Marlon Samuels averted a complete West Indies batting collapse with an unbeaten 94 to lift the home side to 188 for 5 at stumps on a rain-affected first day of the second cricket Test against England in Grenada.
Playing the 100th Test innings of a career spanning more than 14 years, the 34-year-old right-hander dominated a protracted final session to the extent that his unbroken 59-run sixth-wicket partnership with Denesh Ramdin had the captain contributing just six runs.
Samuels came to the crease before lunch with the West Indies unsteady after two early setbacks.
He never looked troubled throughout his time in the middle and maintained his excellent record against the English with an innings that was watchful for the most part before he launched into a series of extravagant strokes on Ramdin's arrival at the wicket.
He averages 69.00 in six previous Tests against England.
Most of his 13 boundaries in 186 deliveries came during that period, which followed the dismissal of Jermaine Blackwood for 26 that reduced the hosts to 129 for 5 after tea.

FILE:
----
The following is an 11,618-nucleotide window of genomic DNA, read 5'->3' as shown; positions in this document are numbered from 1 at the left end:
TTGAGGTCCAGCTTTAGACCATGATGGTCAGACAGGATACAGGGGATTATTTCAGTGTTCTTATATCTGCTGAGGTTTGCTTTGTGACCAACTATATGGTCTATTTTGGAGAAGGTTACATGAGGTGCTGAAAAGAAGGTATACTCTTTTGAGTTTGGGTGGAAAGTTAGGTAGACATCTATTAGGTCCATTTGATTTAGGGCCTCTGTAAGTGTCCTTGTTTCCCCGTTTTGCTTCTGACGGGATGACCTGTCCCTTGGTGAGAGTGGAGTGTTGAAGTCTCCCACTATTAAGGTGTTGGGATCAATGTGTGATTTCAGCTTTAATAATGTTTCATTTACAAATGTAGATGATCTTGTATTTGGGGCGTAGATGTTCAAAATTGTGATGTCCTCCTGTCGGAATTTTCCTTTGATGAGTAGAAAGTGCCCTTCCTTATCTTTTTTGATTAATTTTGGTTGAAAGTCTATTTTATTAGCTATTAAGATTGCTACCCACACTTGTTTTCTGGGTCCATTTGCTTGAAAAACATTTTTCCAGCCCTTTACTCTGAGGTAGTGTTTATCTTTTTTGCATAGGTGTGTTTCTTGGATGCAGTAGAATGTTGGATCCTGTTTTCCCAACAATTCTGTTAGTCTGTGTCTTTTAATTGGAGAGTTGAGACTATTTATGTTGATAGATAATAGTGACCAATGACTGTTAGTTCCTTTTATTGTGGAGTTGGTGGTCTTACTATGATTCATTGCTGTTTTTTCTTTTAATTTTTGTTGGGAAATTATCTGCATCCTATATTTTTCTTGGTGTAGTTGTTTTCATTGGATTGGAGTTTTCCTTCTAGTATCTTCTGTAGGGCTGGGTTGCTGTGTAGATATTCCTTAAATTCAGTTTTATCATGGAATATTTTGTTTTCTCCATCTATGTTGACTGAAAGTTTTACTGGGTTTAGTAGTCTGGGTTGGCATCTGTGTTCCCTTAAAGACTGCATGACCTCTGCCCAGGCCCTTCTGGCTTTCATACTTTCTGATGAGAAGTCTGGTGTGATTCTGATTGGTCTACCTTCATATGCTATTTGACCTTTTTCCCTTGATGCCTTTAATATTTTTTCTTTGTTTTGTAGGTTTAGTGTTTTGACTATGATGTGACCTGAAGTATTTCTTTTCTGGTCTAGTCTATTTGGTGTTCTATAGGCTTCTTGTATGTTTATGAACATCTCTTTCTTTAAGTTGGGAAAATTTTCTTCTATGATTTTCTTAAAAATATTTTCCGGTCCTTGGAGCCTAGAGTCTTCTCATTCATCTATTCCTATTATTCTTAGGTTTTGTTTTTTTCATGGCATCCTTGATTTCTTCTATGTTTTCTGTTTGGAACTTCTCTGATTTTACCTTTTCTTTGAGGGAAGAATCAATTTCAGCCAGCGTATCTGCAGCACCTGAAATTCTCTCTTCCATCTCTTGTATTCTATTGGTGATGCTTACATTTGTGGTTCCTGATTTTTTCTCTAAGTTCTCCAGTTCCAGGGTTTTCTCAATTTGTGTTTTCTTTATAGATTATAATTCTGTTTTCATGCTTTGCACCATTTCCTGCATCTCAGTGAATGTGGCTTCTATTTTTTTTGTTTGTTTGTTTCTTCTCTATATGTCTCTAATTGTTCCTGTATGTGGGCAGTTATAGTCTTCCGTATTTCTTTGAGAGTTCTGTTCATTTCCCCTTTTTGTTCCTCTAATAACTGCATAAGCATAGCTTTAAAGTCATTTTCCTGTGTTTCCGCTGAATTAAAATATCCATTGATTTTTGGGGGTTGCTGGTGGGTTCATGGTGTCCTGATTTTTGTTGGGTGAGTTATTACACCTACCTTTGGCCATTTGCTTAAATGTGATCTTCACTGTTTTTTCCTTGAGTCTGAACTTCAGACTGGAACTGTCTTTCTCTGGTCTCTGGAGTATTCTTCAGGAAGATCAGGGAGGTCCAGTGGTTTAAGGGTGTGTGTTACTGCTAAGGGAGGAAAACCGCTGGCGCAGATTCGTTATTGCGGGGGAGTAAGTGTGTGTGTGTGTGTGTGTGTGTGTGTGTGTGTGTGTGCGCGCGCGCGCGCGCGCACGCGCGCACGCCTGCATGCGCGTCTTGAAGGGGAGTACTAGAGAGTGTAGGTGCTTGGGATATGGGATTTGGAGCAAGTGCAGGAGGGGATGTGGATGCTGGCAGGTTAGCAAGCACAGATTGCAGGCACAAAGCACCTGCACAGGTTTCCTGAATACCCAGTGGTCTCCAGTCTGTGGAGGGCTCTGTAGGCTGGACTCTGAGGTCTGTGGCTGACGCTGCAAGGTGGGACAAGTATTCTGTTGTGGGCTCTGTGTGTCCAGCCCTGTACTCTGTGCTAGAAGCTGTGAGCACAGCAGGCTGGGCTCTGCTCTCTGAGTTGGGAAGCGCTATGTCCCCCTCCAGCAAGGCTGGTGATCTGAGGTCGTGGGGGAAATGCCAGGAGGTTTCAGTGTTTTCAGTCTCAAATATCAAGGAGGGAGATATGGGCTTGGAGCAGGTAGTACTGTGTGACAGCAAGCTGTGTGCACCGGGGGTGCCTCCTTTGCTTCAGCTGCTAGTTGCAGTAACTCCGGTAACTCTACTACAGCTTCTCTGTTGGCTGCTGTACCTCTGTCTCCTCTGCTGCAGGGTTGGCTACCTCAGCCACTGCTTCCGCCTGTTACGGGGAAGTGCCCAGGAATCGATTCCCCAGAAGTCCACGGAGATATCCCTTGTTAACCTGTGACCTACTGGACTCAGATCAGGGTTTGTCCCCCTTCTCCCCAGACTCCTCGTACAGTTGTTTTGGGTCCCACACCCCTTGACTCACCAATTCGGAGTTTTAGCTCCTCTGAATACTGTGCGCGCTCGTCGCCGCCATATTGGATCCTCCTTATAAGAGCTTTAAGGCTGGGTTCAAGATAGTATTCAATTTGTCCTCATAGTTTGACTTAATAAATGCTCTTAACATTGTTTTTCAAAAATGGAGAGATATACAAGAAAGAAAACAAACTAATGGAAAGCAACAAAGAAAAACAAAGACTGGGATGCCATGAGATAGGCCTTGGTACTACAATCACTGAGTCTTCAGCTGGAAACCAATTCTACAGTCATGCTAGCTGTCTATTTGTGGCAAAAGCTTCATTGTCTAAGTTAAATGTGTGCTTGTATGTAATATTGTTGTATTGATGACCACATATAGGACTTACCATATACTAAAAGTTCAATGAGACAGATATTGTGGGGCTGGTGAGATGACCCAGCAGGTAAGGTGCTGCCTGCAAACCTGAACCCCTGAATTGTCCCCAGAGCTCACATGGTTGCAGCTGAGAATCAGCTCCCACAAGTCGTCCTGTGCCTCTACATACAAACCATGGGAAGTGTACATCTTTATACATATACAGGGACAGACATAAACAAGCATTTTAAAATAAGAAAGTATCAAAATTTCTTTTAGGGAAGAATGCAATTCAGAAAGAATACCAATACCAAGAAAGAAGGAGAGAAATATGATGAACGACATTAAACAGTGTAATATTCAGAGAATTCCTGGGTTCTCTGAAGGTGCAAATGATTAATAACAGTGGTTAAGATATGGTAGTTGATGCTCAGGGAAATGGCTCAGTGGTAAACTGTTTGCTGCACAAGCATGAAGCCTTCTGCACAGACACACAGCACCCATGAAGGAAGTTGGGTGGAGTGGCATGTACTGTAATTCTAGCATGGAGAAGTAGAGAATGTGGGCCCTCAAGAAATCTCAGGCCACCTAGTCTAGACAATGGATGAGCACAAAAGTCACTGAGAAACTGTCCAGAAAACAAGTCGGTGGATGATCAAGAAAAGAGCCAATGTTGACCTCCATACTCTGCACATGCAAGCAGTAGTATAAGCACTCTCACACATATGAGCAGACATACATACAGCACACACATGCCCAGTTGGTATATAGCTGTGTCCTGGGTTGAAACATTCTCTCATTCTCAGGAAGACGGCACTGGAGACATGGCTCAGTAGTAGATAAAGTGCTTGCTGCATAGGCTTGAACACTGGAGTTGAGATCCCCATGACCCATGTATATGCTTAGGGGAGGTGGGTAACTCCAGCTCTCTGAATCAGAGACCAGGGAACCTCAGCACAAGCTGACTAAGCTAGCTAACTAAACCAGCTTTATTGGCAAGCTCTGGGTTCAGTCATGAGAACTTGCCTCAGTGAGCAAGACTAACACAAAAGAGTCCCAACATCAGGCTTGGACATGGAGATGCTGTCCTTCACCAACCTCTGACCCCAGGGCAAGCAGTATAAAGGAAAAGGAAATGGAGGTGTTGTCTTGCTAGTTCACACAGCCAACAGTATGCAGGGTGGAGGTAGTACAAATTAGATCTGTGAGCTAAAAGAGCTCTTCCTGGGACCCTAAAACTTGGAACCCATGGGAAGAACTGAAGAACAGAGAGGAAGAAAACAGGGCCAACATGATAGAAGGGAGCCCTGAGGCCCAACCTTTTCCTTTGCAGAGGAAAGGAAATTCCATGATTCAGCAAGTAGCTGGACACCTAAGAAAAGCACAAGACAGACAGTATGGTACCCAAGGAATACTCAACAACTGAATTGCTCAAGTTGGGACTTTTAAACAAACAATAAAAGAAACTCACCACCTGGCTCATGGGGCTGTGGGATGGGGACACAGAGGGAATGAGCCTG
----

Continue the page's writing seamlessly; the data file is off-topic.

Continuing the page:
Initially ruled "not out" by standing umpire Steve Davis to a concerted leg before appeal by Chris Jordan, the first Test centurion headed back to the pavilion when England's challenge of the decision showed, via television replays, that the delivery would have hit leg-stump.
That reversal of the on-field verdict broke a 55-run fifth-wicket stand between the two Jamaicans and earned Jordan his second wicket.
The seamer had earlier removed local hero Devon Smith after James Anderson produced a huge inswinger to bowl the other opener, Kraigg Brathwaite, comprehensively in the third over of the day.
Stuart Broad and Ben Stokes joined in the list of wicket-takers in continuing overcast conditions after lunch, capitalising on poor shots by Darren Bravo (35) and Shivnarine Chanderpaul (1).
A succession of light showers had delayed the start of the match to almost midday and the regular fall of wickets through the first two sessions justified Cook's decision to put the West Indies in to bat.
Ali, who missed the drawn first Test in Antigua while completing his recovery from an injury sustained during the World Cup in Australia and New Zealand, came into the England final 11 as a replacement for fellow off-spinner James Tredwell, who strained his bowling arm attempting a diving return catch in the final minutes of play in Antigua.